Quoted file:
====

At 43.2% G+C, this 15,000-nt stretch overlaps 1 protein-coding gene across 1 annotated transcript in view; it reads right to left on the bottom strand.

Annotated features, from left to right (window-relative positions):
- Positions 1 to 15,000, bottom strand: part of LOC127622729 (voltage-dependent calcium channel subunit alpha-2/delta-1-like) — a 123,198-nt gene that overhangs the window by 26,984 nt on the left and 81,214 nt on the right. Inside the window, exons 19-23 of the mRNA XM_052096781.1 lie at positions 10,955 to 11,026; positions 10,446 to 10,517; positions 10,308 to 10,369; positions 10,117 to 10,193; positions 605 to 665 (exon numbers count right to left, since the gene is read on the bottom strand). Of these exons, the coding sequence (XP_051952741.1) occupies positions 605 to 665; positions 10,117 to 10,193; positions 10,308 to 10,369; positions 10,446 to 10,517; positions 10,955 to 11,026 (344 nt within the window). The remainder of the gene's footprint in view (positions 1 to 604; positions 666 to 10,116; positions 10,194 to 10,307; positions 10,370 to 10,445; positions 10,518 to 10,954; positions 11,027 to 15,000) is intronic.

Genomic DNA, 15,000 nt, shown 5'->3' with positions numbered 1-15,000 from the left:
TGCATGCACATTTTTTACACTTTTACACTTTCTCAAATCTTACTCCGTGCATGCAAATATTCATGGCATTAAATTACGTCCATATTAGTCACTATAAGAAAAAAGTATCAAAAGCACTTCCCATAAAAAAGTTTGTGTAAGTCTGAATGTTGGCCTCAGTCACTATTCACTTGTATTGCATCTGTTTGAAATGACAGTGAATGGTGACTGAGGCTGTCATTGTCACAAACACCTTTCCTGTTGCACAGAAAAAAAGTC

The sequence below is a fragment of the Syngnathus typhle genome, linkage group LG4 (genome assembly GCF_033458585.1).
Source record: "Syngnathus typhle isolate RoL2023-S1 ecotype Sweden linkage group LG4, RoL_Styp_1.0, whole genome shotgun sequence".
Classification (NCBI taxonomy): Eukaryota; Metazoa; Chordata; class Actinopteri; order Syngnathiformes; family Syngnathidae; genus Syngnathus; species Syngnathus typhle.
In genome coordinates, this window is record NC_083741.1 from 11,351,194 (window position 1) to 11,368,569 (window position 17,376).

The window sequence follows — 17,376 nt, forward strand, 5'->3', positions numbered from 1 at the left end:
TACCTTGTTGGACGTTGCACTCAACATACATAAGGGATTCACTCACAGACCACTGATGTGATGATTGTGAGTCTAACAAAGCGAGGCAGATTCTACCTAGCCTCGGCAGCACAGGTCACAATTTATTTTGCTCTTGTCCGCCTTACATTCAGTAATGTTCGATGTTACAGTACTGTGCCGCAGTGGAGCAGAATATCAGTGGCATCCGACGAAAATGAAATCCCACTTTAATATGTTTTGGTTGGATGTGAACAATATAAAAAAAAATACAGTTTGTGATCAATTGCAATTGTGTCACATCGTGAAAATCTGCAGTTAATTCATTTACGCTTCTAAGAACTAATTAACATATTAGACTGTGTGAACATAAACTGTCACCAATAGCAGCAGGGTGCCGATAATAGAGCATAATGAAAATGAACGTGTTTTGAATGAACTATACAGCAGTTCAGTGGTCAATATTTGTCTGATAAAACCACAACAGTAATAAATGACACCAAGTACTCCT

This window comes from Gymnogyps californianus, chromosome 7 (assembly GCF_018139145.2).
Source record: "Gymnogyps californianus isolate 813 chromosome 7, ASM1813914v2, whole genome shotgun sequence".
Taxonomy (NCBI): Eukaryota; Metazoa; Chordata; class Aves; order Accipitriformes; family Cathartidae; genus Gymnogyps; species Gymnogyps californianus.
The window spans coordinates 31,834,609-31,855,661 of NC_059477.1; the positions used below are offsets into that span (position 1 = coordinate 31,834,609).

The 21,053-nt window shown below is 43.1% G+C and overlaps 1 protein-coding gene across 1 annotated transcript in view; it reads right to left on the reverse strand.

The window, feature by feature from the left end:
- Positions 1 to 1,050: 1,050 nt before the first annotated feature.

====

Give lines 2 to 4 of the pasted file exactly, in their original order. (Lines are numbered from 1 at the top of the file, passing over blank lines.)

Annotated features, from left to right (window-relative positions):
- Positions 1 to 15,000, bottom strand: part of LOC127622729 (voltage-dependent calcium channel subunit alpha-2/delta-1-like) — a 123,198-nt gene that overhangs the window by 26,984 nt on the left and 81,214 nt on the right. Inside the window, exons 19-23 of the mRNA XM_052096781.1 lie at positions 10,955 to 11,026; positions 10,446 to 10,517; positions 10,308 to 10,369; positions 10,117 to 10,193; positions 605 to 665 (exon numbers count right to left, since the gene is read on the bottom strand). Of these exons, the coding sequence (XP_051952741.1) occupies positions 605 to 665; positions 10,117 to 10,193; positions 10,308 to 10,369; positions 10,446 to 10,517; positions 10,955 to 11,026 (344 nt within the window). The remainder of the gene's footprint in view (positions 1 to 604; positions 666 to 10,116; positions 10,194 to 10,307; positions 10,370 to 10,445; positions 10,518 to 10,954; positions 11,027 to 15,000) is intronic.

Genomic DNA, 15,000 nt, shown 5'->3' with positions numbered 1-15,000 from the left: